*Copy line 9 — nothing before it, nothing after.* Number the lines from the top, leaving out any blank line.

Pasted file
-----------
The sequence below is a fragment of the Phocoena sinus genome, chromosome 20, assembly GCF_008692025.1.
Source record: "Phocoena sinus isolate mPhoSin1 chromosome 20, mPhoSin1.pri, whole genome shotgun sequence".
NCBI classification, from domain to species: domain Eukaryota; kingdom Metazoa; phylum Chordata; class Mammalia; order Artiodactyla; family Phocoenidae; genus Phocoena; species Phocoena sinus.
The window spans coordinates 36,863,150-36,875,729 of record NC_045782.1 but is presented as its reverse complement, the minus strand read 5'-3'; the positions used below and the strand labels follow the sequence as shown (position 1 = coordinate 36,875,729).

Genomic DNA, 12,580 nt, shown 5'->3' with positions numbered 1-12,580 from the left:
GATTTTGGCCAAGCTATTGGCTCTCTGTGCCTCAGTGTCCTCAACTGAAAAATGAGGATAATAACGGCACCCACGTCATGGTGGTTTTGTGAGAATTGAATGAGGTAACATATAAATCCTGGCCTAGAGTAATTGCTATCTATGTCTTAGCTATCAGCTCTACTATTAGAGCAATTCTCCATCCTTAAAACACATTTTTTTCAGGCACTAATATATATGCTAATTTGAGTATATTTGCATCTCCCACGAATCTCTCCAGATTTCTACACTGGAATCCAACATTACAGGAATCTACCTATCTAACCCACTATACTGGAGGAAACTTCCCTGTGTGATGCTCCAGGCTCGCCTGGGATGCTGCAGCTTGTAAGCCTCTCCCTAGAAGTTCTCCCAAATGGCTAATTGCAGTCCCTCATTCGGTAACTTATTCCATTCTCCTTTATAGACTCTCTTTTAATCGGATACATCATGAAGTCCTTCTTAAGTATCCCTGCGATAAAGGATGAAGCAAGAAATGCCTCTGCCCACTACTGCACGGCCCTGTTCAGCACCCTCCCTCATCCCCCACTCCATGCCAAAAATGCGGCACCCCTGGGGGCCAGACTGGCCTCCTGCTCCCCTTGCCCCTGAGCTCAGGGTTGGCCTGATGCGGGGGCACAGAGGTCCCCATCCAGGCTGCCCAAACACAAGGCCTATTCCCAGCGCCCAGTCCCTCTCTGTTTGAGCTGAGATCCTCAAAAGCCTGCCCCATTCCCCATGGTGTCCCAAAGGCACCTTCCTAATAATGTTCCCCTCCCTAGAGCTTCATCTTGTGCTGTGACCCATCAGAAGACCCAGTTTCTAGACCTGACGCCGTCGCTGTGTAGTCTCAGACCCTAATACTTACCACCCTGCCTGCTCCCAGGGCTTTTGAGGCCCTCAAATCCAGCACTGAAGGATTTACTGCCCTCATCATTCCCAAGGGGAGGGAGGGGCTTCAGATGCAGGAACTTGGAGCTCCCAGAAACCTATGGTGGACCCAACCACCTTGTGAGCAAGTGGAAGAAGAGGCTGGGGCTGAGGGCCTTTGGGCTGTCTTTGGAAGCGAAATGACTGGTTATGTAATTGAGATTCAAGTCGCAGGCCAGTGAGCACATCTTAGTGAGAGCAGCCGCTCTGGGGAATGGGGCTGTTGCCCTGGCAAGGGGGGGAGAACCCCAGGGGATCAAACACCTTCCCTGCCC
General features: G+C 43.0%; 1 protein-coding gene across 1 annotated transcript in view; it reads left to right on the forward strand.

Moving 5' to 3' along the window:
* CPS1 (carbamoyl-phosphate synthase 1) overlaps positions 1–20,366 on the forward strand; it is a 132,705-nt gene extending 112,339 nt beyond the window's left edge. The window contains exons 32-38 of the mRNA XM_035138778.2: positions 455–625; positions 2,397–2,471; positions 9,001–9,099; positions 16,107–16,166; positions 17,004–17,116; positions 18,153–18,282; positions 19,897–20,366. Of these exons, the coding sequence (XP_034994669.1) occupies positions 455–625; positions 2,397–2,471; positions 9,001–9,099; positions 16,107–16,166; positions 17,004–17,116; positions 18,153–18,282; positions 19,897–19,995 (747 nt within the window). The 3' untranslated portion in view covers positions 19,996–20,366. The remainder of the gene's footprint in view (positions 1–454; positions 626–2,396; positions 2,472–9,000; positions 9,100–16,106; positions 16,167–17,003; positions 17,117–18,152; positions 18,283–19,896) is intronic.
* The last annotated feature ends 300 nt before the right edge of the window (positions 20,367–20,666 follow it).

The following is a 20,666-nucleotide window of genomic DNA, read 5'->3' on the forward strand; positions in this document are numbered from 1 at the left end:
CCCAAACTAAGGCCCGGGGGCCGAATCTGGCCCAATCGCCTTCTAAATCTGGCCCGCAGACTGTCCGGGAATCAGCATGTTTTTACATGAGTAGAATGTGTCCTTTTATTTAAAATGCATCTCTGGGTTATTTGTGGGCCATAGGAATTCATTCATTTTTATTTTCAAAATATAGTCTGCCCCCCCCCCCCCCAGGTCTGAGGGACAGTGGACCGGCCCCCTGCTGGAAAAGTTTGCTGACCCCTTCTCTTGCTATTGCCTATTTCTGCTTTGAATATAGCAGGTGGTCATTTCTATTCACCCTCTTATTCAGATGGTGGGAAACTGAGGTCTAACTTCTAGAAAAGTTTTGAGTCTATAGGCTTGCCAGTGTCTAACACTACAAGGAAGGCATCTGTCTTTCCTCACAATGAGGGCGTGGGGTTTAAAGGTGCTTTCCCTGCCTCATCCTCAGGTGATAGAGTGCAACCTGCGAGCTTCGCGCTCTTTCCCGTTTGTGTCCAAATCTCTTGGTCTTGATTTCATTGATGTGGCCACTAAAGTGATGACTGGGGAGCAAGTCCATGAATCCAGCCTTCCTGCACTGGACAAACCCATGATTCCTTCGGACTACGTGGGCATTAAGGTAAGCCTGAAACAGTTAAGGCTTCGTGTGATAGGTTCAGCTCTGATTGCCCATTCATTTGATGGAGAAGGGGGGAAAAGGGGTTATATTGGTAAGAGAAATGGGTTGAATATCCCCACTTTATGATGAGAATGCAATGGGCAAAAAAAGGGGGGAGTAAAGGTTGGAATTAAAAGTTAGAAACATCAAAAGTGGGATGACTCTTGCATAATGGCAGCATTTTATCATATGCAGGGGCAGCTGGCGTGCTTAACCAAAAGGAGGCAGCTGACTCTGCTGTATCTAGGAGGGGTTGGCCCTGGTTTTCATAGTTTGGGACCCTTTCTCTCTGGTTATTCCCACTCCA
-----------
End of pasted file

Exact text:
* CPS1 (carbamoyl-phosphate synthase 1) overlaps positions 1–20,366 on the forward strand; it is a 132,705-nt gene extending 112,339 nt beyond the window's left edge. The window contains exons 32-38 of the mRNA XM_035138778.2: positions 455–625; positions 2,397–2,471; positions 9,001–9,099; positions 16,107–16,166; positions 17,004–17,116; positions 18,153–18,282; positions 19,897–20,366. Of these exons, the coding sequence (XP_034994669.1) occupies positions 455–625; positions 2,397–2,471; positions 9,001–9,099; positions 16,107–16,166; positions 17,004–17,116; positions 18,153–18,282; positions 19,897–19,995 (747 nt within the window). The 3' untranslated portion in view covers positions 19,996–20,366. The remainder of the gene's footprint in view (positions 1–454; positions 626–2,396; positions 2,472–9,000; positions 9,100–16,106; positions 16,167–17,003; positions 17,117–18,152; positions 18,283–19,896) is intronic.